To this, I’d add a somewhat different argument, which I frankly find more plausible than Rick’s claim that laying off attacking Trump’s ethics will make it more likely that Trump himself will reconsider the worst aspects of his platform. Many of the issues that the anticorruption community cares a lot about (FCPA, AML, aid policy, etc.) may well be low-salience for Trump and his cabinet, meaning that lower-level officials (deputies, assistant secretaries, section heads, and the like) may have a significant influence over these decisions. Many of the people who will take these positions might not have very much government experience, and lack strong pre-existing views on those issues. Anticorruption advocacy groups might be able to play a useful role in “educating” these lower-level officials; if the advocates are skillful and diplomatic, they can sell robust anticorruption policy as consistent with the priorities of a Trump Administration. After all, many aspects of anticorruption policy over the last several decades have been notably bipartisan, and in some cases it might be possible to highlight how certain aspects of anticorruption policy may be consistent with other aspects of Trump’s agenda—for example, corruption in border security may facilitate illegal immigration, and relaxation of financial transparency and AML rules may make it harder to pursue terrorists. Moreover, even if Trump himself was not serious about “draining the swamp,” many of his lower-level appointees, like many of his voters, may believe that he was, and may take seriously arguments about the importance of fighting systemic corruption at home and abroad. Therefore, a confrontational strategy that denounces the Trump Administration as rotten root to branch may be counterproductive, because groups that are seen as overly hostile are unlikely to get a metaphorical (or in some cases literal) seat at the table, and will have less ability to educate and persuade the administration officials responsible for policy.
The Case for Confrontation
I’ve tried to lay out the most plausible case for an engagement-oriented strategy, and I recognize that there’s a great deal to be said for this approach. But, while I acknowledge that I may still be too emotional about all this to think clearly, I have to say my inclinations and sympathies are in the direction of a more confrontational strategy. Here’s why:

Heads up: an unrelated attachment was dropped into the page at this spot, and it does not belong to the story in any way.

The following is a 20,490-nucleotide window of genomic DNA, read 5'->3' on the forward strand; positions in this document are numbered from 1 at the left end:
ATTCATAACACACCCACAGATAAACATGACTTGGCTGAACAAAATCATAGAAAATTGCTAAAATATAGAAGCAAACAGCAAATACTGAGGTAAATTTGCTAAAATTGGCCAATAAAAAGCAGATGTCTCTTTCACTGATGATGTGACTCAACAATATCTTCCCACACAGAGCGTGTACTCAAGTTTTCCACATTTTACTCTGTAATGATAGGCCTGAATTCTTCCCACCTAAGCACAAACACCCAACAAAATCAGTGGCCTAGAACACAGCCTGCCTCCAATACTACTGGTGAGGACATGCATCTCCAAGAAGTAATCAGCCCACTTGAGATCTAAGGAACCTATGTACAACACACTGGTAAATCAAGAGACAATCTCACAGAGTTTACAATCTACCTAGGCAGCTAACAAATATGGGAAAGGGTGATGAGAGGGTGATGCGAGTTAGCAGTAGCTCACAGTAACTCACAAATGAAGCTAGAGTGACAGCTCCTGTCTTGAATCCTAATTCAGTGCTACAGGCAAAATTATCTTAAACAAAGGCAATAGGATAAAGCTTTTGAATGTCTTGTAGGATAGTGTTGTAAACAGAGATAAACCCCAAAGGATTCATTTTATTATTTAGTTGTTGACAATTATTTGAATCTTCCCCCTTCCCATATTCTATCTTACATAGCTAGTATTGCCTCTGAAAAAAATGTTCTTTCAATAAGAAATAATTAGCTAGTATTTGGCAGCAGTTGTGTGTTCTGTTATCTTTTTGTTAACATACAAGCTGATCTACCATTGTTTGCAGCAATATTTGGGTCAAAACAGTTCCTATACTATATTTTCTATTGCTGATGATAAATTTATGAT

Engagement advocates point out that however much they dislike Trump, we should be thinking about how to achieve the best possible results over the next four years. Fair enough. But Trump is such a threat to traditional American political norms, including anticorruption norms, that we should be more worried about the next 40 years than about the next four. I’m hardly the first one to warn against the perils of “normalizing” Trump’s approach to governance—that’s become standard rhetoric, perhaps cliché—but it bears repeating. The bulwarks that we have against not only crony capitalism, but out-and-out kleptocracy, are not only our laws and formal institutions. Indeed, Trump has already demonstrated the insufficiency of those parchment barriers to protect us from a would-be kleptocrat: As Rick correctly pointed out, the statutory conflict-of-interest laws don’t apply to the President—with good reason—and the alleged constitutional limitations, such as the Foreign Emoluments Clause, have no viable remedy other than impeachment, meaning that for the moment they have no viable remedy at all. Much of our protection against systemic high-level corruption comes from informal norms, enforced by public opinion. Trump has already demonstrated his contempt for many of these traditional norms. He’s done plenty of things that presidents, and presidential candidates, have traditionally not done because they believed that there would be significant political costs. Yet Trump triumphed nonetheless. These informal norms are only sustainable if enough people are willing to bear short-term costs—including a loss of influence, and perhaps therefore somewhat less desirable policy outcomes—in order to reinforce the norm. If, as seems likely, Trump decides to run the U.S. federal government as a machine for generating income for Trump, along with his family, his cronies, and their families, and he doesn’t pay a substantial political price for this, the long-term damage to American political institutions may be incalculable. After all, much as Trump may seem unique, his playbook could easily be replicated, if perhaps in a somewhat milder or more sophisticated (and therefore more insidious) form.